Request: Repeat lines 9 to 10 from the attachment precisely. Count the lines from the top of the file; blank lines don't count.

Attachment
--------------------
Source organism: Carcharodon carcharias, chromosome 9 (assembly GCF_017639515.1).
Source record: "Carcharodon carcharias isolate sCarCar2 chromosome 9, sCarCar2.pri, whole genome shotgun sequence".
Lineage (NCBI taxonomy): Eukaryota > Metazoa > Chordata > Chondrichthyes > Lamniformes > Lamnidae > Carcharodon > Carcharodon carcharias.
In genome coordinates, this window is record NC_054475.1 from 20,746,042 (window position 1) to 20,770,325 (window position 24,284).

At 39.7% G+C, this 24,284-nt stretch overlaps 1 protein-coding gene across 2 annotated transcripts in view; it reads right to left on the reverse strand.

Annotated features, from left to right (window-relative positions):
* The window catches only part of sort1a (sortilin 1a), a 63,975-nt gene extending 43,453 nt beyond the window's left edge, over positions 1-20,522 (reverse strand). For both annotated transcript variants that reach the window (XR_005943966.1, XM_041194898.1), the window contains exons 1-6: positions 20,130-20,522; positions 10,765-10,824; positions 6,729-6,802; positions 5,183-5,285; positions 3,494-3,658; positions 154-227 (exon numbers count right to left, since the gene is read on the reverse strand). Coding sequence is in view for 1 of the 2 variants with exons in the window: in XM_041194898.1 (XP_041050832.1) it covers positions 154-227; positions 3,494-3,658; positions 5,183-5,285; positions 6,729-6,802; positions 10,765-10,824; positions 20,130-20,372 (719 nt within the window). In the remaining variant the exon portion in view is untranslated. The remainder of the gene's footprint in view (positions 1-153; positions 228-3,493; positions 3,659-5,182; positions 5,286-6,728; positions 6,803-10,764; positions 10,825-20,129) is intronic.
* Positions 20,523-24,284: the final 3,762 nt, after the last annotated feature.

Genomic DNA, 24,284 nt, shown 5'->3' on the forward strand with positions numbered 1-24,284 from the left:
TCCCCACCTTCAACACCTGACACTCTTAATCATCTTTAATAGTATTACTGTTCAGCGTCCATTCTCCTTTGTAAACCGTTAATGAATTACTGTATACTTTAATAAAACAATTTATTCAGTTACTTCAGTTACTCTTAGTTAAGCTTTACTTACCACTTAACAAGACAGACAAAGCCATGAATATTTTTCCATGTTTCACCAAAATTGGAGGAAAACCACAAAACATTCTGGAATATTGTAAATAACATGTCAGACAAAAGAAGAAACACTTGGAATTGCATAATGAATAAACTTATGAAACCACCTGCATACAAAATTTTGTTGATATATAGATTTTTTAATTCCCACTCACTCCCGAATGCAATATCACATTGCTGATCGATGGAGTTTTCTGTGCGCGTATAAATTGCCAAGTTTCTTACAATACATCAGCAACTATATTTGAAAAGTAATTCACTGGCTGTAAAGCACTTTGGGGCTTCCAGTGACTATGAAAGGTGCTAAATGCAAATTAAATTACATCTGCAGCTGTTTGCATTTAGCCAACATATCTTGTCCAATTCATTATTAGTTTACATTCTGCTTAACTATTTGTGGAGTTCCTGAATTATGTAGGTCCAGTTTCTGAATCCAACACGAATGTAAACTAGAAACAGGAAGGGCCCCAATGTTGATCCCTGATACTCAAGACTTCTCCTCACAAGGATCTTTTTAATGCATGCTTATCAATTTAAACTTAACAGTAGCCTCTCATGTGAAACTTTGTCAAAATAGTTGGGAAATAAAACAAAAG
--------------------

Genomic DNA, 24,284 nt, shown 5'->3' on the forward strand with positions numbered 1-24,284 from the left:
TCCCCACCTTCAACACCTGACACTCTTAATCATCTTTAATAGTATTACTGTTCAGCGTCCATTCTCCTTTGTAAACCGTTAATGAATTACTGTATACTTTAATAAAACAATTTATTCAGTTACTTCAGTTACTCTTAGTTAAGCTTTACTTACCACTTAACAAGACAGACAAAGCCATGAATATTTTTCCATGTTTCACCAAAATTGGAGGAAAACCACAAAACATTCTGGAATATTGTAAATAACATGTCAGACAAAAGAAGAAACACTTGGAATTGCATAATGAATAAACTTATGAAACCACCTGCATACAAAATTTTGTTGATATATAGATTTTTTAATTCCCACTCACTCCCGAATGCAATATCACATTGCTGATCGATGGAGTTTTCTGTGCGCGTATAAATTGCCAAGTTTCTTACAATACATCAGCAACTATATTTGAAAAGTAATTCACTGGCTGTAAAGCACTTTGGGGCTTCCAGTGACTATGAAAGGTGCTAAATGCAAATTAAATTACATCTGCAGCTGTTTGCATTTAGCCAACATATCTTGTCCAATTCATTATTAGTTTACATTCTGCTTAACTATTTGTGGAGTTCCTGAATTATGTAGGTCCAGTTTCTGAATCCAACACGAATGTAAACTAGAAACAGGAAGGGCCCCAATGTTGATCCCTGATACTCAAGACTTCTCCTCACAAGGATCTTTTTAATGCATGCTTATCAATTTAAACTTAACAGTAGCCTCTCATGTGAAACTTTGTCAAAATAGTTGGGAAATAAAACAAAAG